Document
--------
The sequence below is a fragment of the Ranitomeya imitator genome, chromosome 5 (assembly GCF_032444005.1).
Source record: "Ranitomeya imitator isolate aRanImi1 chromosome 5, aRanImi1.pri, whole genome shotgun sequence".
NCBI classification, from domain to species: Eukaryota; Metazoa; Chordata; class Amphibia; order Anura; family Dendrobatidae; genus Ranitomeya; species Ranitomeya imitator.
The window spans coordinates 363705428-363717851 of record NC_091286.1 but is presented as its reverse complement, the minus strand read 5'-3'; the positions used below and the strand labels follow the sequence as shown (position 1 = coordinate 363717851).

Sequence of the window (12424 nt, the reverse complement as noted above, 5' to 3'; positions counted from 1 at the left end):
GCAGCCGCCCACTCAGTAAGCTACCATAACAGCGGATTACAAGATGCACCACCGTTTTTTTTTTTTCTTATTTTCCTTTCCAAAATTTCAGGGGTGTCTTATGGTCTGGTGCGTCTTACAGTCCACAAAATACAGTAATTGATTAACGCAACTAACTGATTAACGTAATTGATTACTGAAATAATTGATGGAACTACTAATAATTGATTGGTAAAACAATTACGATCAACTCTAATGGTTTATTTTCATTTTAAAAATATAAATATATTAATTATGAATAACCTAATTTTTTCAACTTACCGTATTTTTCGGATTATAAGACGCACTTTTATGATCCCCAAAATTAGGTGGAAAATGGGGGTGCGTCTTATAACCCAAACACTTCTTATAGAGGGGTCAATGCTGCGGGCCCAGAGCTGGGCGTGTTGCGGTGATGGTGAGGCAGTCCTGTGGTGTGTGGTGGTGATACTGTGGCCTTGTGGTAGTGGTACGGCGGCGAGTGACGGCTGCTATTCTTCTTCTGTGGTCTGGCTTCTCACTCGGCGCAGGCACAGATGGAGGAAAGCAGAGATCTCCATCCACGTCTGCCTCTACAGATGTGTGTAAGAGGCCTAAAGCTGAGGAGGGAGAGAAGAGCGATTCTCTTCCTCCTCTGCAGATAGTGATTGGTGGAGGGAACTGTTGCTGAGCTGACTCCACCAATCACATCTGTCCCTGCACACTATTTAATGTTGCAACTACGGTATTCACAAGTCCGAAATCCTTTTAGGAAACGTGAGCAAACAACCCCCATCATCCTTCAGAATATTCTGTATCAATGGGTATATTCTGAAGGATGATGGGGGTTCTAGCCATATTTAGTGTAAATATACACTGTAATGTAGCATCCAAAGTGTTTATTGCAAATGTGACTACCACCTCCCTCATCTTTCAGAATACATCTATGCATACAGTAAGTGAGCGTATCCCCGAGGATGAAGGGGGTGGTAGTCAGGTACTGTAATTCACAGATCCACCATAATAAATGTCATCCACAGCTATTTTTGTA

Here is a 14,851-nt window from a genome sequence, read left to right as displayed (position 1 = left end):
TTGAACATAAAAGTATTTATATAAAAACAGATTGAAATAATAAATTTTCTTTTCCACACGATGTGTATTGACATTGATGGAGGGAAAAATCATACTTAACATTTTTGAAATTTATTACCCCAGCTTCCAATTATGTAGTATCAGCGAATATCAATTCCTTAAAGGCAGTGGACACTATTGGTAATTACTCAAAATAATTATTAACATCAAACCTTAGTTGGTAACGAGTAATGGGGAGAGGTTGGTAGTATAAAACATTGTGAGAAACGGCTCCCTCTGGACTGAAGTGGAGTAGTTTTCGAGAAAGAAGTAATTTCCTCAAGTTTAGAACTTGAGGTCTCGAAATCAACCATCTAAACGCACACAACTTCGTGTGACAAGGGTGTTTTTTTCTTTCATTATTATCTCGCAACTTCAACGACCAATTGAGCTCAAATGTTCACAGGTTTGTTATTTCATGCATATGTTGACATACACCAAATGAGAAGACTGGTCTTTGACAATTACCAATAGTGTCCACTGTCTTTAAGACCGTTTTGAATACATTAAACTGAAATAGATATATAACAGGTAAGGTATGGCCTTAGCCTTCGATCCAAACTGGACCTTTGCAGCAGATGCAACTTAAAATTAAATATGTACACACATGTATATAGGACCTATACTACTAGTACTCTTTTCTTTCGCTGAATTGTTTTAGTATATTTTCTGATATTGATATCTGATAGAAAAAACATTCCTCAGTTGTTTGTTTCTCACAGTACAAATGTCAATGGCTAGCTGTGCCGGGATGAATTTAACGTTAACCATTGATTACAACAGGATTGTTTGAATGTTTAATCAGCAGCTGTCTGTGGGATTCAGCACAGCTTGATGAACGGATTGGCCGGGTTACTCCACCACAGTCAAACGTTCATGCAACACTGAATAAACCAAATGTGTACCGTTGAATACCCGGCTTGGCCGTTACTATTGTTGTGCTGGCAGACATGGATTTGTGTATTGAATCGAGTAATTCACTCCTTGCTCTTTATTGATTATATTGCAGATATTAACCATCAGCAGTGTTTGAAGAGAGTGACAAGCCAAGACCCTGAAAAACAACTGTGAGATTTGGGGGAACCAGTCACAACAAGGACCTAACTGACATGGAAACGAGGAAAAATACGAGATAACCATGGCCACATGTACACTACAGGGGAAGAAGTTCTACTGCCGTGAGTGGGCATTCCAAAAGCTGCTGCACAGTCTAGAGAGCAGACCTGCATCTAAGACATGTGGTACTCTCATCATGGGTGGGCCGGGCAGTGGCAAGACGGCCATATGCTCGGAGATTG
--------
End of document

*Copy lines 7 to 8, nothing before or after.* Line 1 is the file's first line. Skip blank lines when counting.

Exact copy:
Here is a 14,851-nt window from a genome sequence, read left to right as displayed (position 1 = left end):
TTGAACATAAAAGTATTTATATAAAAACAGATTGAAATAATAAATTTTCTTTTCCACACGATGTGTATTGACATTGATGGAGGGAAAAATCATACTTAACATTTTTGAAATTTATTACCCCAGCTTCCAATTATGTAGTATCAGCGAATATCAATTCCTTAAAGGCAGTGGACACTATTGGTAATTACTCAAAATAATTATTAACATCAAACCTTAGTTGGTAACGAGTAATGGGGAGAGGTTGGTAGTATAAAACATTGTGAGAAACGGCTCCCTCTGGACTGAAGTGGAGTAGTTTTCGAGAAAGAAGTAATTTCCTCAAGTTTAGAACTTGAGGTCTCGAAATCAACCATCTAAACGCACACAACTTCGTGTGACAAGGGTGTTTTTTTCTTTCATTATTATCTCGCAACTTCAACGACCAATTGAGCTCAAATGTTCACAGGTTTGTTATTTCATGCATATGTTGACATACACCAAATGAGAAGACTGGTCTTTGACAATTACCAATAGTGTCCACTGTCTTTAAGACCGTTTTGAATACATTAAACTGAAATAGATATATAACAGGTAAGGTATGGCCTTAGCCTTCGATCCAAACTGGACCTTTGCAGCAGATGCAACTTAAAATTAAATATGTACACACATGTATATAGGACCTATACTACTAGTACTCTTTTCTTTCGCTGAATTGTTTTAGTATATTTTCTGATATTGATATCTGATAGAAAAAACATTCCTCAGTTGTTTGTTTCTCACAGTACAAATGTCAATGGCTAGCTGTGCCGGGATGAATTTAACGTTAACCATTGATTACAACAGGATTGTTTGAATGTTTAATCAGCAGCTGTCTGTGGGATTCAGCACAGCTTGATGAACGGATTGGCCGGGTTACTCCACCACAGTCAAACGTTCATGCAACACTGAATAAACCAAATGTGTACCGTTGAATACCCGGCTTGGCCGTTACTATTGTTGTGCTGGCAGACATGGATTTGTGTATTGAATCGAGTAATTCACTCCTTGCTCTTTATTGATTATATTGCAGATATTAACCATCAGCAGTGTTTGAAGAGAGTGACAAGCCAAGACCCTGAAAAACAACTGTGAGATTTGGGGGAACCAGTCACAACAAGGACCTAACTGACATGGAAACGAGGAAAAATACGAGATAACCATGGCCACATGTACACTACAGGGGAAGAAGTTCTACTGCCGTGAGTGGGCATTCCAAAAGCTGCTGCACAGTCTAGAGAGCAGACCTGCATCTAAGACATGTGGTACTCTCATCATGGGTGGGCCGGGCAGTGGCAAGACGGCCATATGCTCGGAGATTG